David and Helen are joined by the historian Colin Kidd to try to make sense of last week's elections in England, Scotland and Wales. What do they mean for the future of the UK? What do they mean for the future of the Labour Party? Are either (or both) in terminal trouble? Plus we explore how Nicola Sturgeon and Boris Johnson are going to resolve their standoff over a second Scottish independence referendum.
Gordon Brown says that Scotland is a 30-30-40 nation.
- Scotland is pretty evenly divided on the question of union, but the polls don’t measure the depth or shallowness of commitment.
- In effect, there are now two Scottish Labour parties: the actual Labour party and the social democratic SNP under Sturgeon.
Alex Salmond’s party lost, but it put forward a more coherent vision for an independent Scotland.
- Salmond and Sturgeon are now on opposite sides on both the EU question and the currency question.
- You can’t pursue EU membership without a currency that you could in principle put into the exchange rate mechanism.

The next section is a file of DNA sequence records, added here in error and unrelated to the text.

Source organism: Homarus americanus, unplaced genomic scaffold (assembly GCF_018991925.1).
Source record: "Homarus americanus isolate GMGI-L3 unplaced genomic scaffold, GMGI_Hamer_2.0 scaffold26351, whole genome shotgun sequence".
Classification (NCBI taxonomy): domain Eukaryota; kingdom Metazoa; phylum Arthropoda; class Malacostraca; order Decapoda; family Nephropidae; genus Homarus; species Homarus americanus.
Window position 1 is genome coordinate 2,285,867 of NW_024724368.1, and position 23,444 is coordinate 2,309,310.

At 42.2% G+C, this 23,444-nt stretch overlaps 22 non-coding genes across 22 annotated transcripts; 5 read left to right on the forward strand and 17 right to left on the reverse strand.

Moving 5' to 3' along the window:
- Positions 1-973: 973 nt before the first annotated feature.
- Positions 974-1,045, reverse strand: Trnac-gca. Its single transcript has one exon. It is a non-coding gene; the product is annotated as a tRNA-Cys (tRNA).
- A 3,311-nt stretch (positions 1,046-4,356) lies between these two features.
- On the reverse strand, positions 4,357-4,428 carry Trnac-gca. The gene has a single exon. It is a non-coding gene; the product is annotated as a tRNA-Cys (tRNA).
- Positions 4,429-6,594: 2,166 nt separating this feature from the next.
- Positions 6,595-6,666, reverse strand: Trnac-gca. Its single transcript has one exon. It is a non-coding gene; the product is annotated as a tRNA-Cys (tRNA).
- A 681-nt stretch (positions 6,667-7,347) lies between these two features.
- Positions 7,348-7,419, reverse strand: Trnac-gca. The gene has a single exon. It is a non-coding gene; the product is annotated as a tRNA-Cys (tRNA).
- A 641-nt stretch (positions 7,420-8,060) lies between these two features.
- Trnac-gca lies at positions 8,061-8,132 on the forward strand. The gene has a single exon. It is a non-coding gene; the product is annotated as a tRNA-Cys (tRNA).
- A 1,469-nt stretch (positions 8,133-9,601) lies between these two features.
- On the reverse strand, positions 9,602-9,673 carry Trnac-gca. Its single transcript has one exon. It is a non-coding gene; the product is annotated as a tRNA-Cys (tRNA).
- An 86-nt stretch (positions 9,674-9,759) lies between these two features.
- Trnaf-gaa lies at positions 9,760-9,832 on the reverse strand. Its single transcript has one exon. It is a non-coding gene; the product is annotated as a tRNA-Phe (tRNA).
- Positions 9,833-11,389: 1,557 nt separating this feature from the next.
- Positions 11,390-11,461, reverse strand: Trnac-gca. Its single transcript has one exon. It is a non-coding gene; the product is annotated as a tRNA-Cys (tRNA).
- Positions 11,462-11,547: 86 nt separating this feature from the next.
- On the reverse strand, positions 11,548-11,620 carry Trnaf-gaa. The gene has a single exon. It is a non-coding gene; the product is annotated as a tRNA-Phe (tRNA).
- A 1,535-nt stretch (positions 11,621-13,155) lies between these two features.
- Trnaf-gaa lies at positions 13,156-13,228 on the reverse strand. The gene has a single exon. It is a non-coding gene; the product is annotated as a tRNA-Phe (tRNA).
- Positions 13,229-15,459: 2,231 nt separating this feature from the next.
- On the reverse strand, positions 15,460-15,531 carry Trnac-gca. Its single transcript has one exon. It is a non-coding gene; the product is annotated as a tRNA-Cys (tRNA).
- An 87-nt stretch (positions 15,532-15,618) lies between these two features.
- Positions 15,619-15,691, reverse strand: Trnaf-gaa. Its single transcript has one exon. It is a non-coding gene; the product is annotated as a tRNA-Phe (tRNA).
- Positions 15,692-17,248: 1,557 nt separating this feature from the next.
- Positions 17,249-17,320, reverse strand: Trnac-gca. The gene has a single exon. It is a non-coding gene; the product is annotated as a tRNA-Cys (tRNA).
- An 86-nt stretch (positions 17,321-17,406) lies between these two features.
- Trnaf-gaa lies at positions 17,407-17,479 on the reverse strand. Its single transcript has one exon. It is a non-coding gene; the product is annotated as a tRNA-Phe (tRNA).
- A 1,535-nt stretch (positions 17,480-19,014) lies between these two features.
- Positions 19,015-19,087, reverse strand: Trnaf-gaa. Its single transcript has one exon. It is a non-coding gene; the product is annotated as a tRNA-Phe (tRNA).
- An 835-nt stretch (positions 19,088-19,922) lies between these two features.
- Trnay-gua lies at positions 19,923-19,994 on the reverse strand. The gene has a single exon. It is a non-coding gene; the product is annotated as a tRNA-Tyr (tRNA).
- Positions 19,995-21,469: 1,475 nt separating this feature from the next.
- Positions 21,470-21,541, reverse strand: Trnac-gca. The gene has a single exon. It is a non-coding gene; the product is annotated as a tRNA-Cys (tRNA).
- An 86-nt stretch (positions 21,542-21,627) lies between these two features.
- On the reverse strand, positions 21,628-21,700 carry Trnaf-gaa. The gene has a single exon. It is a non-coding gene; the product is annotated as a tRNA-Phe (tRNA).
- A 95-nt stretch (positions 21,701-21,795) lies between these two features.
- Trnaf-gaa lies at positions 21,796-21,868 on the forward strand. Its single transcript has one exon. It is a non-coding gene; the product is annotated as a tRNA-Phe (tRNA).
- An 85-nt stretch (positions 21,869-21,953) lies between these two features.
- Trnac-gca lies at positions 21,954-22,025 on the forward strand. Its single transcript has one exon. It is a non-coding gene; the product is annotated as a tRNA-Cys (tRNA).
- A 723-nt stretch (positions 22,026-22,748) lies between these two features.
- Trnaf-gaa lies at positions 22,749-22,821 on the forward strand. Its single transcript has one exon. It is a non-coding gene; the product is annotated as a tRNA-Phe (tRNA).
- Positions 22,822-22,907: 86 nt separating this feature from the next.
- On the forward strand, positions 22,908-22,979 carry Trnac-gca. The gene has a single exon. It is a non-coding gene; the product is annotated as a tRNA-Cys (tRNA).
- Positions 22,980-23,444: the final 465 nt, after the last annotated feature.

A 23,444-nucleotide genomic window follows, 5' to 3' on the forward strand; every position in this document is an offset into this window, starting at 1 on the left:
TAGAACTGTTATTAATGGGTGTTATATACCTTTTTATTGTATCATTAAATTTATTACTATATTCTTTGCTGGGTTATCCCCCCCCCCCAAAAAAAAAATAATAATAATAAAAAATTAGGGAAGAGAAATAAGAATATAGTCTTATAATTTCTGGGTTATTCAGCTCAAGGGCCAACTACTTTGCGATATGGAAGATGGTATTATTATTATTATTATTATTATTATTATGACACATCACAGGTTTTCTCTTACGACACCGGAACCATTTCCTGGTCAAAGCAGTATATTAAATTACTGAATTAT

There’s a new alliance in Scottish politics between the SNP and the Greens.
- The Scottish Greens are more associated with independence than the environment.
- The Green relationship makes oil a trickier issue. The SNP’s committed to more gradual decarbonisation.
Where is the SNP’s greatest weakness?
- Johnson’s approach to pump more money into Scotland is unlikely to work.
- Currency, the tax, and the border are interrelated challenges. The SNP is brilliant on politics and positioning, but it doesn’t devote enough time to political economy.
- A referendum could be politically risky for both Sturgeon and Johnson. This may mean a long period of shadow-boxing.
How should Labour think about the basic challenge of reassembling a coalition?
- The basic problem that Labour faces is that its old class coalition doesn’t fit together.
- The Union also causes Labour big problems.
- Is first past the post the only thing keeping Labour alive?
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